emissions from deforestation that is calculated by measuring actual emissions against a national deforestation baseline established pursuant to section 754(d)(1) and (2).

    (4) SUBNATIONAL DEFORESTATION REDUCTION ACTIVITIES — The term ‘subnational deforestation reduction activities’ means activities in developing countries that reduce a quantity of greenhouse gas emissions from deforestation that are calculated by measuring actual emissions using an appropriate baseline established by the Administrator.

    (5) SUPPLEMENTAL EMISSIONS REDUCTIONS — The term ‘supplemental emissions reductions’ means greenhouse gas emissions reductions achieved from reduced or avoided deforestation under this part.

    SEC. 752. FINDINGS.

    Congress finds that

    (1) land use change, primarily deforestation, is one of the largest sources of greenhouse gas emissions in developing countries, amounting to roughly 20 percent of overall emissions globally;

    (2) recent scientific analysis shows that it will be substantially more difficult to limit the increase in global temperatures to less than 2 degrees centigrade above preindustrial levels without reducing and ultimately halting net emissions from deforestation;

    (3) reducing emissions from deforestation is highly cost-effective, compared to many other sources of emissions reductions;

    (4) as part of a global effort to mitigate climate change, it is in the national interest of the United States to assist developing countries to reduce and ultimately halt emissions from deforestation; and

    (5) in addition to contributing significantly to worldwide efforts to address global warming, this assistance will generate significant environmental and social cobenefits, including protection of biodiversity, ecosystem services, and forest-related livelihoods.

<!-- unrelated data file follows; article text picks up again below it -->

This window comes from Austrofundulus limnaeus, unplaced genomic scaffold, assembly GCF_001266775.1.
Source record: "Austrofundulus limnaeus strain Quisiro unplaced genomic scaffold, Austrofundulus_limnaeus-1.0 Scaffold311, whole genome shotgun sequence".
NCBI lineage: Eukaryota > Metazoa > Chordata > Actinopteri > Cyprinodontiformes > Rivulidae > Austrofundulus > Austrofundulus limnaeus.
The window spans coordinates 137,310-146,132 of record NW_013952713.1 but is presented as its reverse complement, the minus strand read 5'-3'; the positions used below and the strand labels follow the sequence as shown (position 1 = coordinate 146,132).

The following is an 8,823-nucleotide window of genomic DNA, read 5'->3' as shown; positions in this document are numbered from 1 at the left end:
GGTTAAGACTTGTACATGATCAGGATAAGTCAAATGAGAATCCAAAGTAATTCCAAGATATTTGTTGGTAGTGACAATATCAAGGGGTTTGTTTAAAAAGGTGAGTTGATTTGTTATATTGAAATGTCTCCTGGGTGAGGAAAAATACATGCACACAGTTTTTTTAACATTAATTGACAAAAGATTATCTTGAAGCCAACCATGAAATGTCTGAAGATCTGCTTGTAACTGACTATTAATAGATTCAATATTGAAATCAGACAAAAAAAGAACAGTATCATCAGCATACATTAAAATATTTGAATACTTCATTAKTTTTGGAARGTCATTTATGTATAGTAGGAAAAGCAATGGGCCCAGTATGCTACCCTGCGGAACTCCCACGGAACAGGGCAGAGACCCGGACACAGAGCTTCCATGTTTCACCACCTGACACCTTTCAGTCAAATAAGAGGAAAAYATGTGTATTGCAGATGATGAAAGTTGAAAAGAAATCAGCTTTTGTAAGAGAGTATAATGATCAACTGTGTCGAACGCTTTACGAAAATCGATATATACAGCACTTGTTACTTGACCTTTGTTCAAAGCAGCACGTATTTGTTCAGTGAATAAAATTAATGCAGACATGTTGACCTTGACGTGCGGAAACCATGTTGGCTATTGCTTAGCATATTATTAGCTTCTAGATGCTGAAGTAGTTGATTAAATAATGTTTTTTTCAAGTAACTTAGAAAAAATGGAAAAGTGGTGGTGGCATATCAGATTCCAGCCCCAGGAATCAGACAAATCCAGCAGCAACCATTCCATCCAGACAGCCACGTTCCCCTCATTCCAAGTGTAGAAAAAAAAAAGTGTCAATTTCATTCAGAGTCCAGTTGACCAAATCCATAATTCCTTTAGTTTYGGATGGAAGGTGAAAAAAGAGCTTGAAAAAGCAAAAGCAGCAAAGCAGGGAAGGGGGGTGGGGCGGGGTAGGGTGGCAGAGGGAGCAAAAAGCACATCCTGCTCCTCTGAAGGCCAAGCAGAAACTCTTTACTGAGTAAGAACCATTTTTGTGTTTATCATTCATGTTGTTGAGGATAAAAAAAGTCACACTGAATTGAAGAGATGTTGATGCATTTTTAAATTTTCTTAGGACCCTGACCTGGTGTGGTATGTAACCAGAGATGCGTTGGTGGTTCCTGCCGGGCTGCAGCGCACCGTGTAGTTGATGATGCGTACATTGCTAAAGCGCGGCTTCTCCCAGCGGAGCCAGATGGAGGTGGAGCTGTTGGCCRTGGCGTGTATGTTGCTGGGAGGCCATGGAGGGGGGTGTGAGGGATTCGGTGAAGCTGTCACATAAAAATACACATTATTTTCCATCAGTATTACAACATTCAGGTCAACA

(a) REGULATIONS — Not later than 2 years after the date of enactment of this title, the Administrator, in consultation with the Secretary of State and the Secretary of Agriculture, shall promulgate regulations establishing a program to use emission allowances set aside for this purpose under section 781 to achieve the reduction of 1 greenhouse gas emissions from deforestation in developing countries in accordance with the requirements of this part.

    (b) OBJECTIVES — The objectives of the program established under this section shall be to —


    (a) ELIGIBLE COUNTRIES — The Administrator may support activities under this section only with respect to a developing country that—

    (b) ACTIVITIES — Subject to the requirements of this part, the Administrator may support activities to achieve the objectives identified in section 753(b), including—

    (c) MECHANISMS —

    (d) STANDARDS — The Administrator shall promulgate standards to ensure that supplemental emissions reductions achieved through supported activities are additional, measurable, verifiable, permanent, monitored, and account for leakage and uncertainty. In addition, such standards shall—

    (e) EXPANSION OF SCOPE — The Administrator may decide, taking into account any advice from the Advisory Board, to expand, where appropriate, the scope of international deforestation reduction activities to include—

    (f) ACCOUNTING — The Administrator shall establish a publicly accessible registry of the supplemental emissions reductions achieved through support provided under this part each year, after appropriately discounting for uncertainty and other relevant factors as required by the standards established under subsection (d).

    (g) TRANSITION TO NATIONAL REDUCTIONS — Beginning 5 years after the date that a country entered into the agreement required under subsection (a)(2), the Administrator shall provide no further compensation through emission allowances to that country under this section for any subnational deforestation reduction activities, except that the Administrator may extend this period by an additional 5 years if the Administrator determines that—


    (a) REPORTS — Not later than January 1, 2014, and annually thereafter, the Administrator shall submit to the Committee on Energy and Commerce and the Committee on Foreign Affairs of the House of Representatives, and the Committee on Environment and Public Works and the Committee on Foreign Relations of the Senate, and make available to the public, a report on the support provided under this part during the prior fiscal year. The report shall include—

    (b) REVIEWS — Not later than 4 years after the date of enactment of this title and every 5 years thereafter, the Administrator, in consultation with the Secretary of State and taking into consideration any evaluation by or recommendations from the Advisory Board established under section 731, shall conduct a review of the activities undertaken pursuant to this part and make any appropriate changes in the program established under this part based on the findings of the review. The review shall include the effects of the activities on—